Greens sound alarm over Mekong islet plan

Greens sound alarm over Mekong islet plan

A tourist boat is taking off from the bank of Mekong River in Luang Prabang in July 2016. (Photo by Suphaphan Plengmaneepun)
A tourist boat is taking off from the bank of Mekong River in Luang Prabang in July 2016. (Photo by Suphaphan Plengmaneepun)

Environmentalists have expressed grave concerns over an alleged plan by Laos to remove some islets on the Mekong River by blowing them up to allow larger cargo ships to navigate the waterway more safely.

The environmentalists, led by Chirasak Inthayot, coordinator of the Hong Hien Mekong River Network (Network of School for Mekong River), submitted a letter on Friday to Thailand's Marine Department asking it to look into the matter as they fear the plan would cause significant damage to the environment.

Mr Chirasak said he also wanted the department to assess how Thailand would be effected by the alleged plan.

He said he was forced to act after receiving information from Lao environmentalists who claimed China was behind the plan.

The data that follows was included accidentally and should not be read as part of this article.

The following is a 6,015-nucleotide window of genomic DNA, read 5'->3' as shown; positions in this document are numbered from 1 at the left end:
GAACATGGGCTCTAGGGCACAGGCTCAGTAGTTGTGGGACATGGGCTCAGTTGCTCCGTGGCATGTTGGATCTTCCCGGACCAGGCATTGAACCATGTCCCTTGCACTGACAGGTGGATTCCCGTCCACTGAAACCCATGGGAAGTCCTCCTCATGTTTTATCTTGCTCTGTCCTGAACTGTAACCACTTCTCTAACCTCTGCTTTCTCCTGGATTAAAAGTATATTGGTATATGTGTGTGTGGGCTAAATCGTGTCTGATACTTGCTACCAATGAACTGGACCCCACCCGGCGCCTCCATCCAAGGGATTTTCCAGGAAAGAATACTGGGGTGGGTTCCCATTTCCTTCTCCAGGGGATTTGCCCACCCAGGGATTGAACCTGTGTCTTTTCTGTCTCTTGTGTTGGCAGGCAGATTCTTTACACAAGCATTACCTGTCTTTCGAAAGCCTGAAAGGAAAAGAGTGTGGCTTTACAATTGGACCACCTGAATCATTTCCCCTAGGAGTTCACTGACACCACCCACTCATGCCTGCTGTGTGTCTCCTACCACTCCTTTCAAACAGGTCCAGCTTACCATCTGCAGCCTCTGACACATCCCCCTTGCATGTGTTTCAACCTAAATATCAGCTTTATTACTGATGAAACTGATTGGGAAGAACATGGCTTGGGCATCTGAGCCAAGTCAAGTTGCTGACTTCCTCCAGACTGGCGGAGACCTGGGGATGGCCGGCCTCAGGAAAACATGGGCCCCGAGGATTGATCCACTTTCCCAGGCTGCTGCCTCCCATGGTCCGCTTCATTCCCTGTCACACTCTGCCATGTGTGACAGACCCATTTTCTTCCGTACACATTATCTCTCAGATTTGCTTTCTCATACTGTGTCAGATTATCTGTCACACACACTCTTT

He said China has sent three vessels to the lower Mekong River to help Laos conduct a survey of islets which needed to be removed. The first islets likely to be targeted were at Kaeng Paew, located between Huay Xai and Pak Beng in Laos. He said the islets are around 100 kilometres away from Chiang Rai's Wiang Kaen district.

"The Marine Department should provide us with more information. We also want the Mekong River Commission to intervene as the Mekong is an international river. Any action taken along the river must be approved by all the MRC's members," he said.

Mr Chirasak said islets in the Mekong River are known breeding areas for various species of freshwater fish, including the rare giant catfish.

China in 2003 destroyed all islets along the Mekong River located in its territory to clear the way for shipping heading to the Lower Mekong Region.

Mr Chirasak said the ecological systems and people's food security and livelihoods would be put at serious risk if all the islets in Lao territory are destroyed for trade purposes.

Dam construction projects along the river have already badly effected people whose lives depend on the river, and that situation could further deteriorate if those islets are removed, he said.

He said he suspects China might be putting pressure on Thailand to remove Khon Phi Long, the country's biggest river islet in Chiang Rai's Chiang Khong district to allow access for bigger vessels.

All islets have been cleared, except the ones in Thailand, which means we have to defend them to protect the environment and people's livelihoods, he said.

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